On the main floor of the James Street Gastropub and Speakeasy, you'll find the trendiest of dining options: the gastropub. But down in the basement is a feature that recalls an earlier epoch: a jazz-era speakeasy.
"This building has a pretty mad history," says co-owner Adam Johnston, who took over the North Side location in December. Johnston confirms that the basement was, in fact, a Prohibition-era speakeasy, with remnants of a secret tunnel once used to smuggle booze. (The restaurant's walk-in refrigerators are located there today.)
The building was constructed in the 1850s, and Prohibition wasn't the only shadowy chapter of its history. Johnston says that "the banquet room at one point about 100 years ago was a brothel"; the fourth floor, meanwhile, housed a movie theater that once screened Socialist films.
It was jazz, however, that really left its mark here. The building previously housed the James Street Tavern, a premier local jazz venue until its 2005 closing. Johnston has brought the jazz tradition back; the Pittsburgh Jazz Society plays at the speakeasy every Sunday, and other jazz and blues acts perform on Thursdays, Fridays and Saturdays.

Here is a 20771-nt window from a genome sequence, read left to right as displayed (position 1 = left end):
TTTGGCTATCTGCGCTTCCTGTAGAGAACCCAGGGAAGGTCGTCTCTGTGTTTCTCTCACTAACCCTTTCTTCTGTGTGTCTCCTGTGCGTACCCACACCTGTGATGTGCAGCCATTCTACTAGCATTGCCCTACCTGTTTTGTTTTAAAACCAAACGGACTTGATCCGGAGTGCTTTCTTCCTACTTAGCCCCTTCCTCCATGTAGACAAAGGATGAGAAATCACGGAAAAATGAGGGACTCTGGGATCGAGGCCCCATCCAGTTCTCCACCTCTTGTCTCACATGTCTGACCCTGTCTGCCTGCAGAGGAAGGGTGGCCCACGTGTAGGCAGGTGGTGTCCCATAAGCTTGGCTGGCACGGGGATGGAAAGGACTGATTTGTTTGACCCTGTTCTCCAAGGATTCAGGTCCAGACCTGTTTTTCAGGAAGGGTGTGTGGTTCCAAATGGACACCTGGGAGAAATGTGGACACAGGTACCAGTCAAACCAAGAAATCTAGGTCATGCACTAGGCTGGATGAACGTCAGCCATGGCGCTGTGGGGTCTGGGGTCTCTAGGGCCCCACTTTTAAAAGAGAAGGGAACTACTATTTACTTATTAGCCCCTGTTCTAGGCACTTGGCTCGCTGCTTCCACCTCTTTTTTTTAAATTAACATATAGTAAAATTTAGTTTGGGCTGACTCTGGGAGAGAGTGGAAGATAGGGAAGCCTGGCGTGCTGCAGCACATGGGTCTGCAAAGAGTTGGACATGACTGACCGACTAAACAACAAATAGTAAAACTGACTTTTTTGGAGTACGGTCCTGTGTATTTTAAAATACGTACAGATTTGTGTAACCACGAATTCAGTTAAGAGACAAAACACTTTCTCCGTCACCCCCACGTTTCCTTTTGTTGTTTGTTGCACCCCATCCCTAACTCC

In keeping with that legacy, Johnston will introduce a list of "Speakeasy Cocktails" this week. There are the usual standards associated with the jazz era — side car, Tom Collins, gin fizz — but what really stand out are the Pittsburgh-based originals.
The Kate Hester (a mix of rum, Cointreau, grenadine and soda) is named for the legendary McKeesport tavern owner widely credited with coining the term "speakeasy." Drinks are also named after historic Pittsburgh jazz clubs: the Pink Cloud, a blend of muddled strawberries, vodka, grapefruit juice, soda water and white zinfandel; the Encore, a mix of vodka, sweet vermouth, fresh orange juice, Grand Marnier and bitters; and the Pitt Pot, a cocktail of dark rum, coffee liqueur, lime juice, pineapple juice and a splash of cola.
"That's what works here," says Johnston.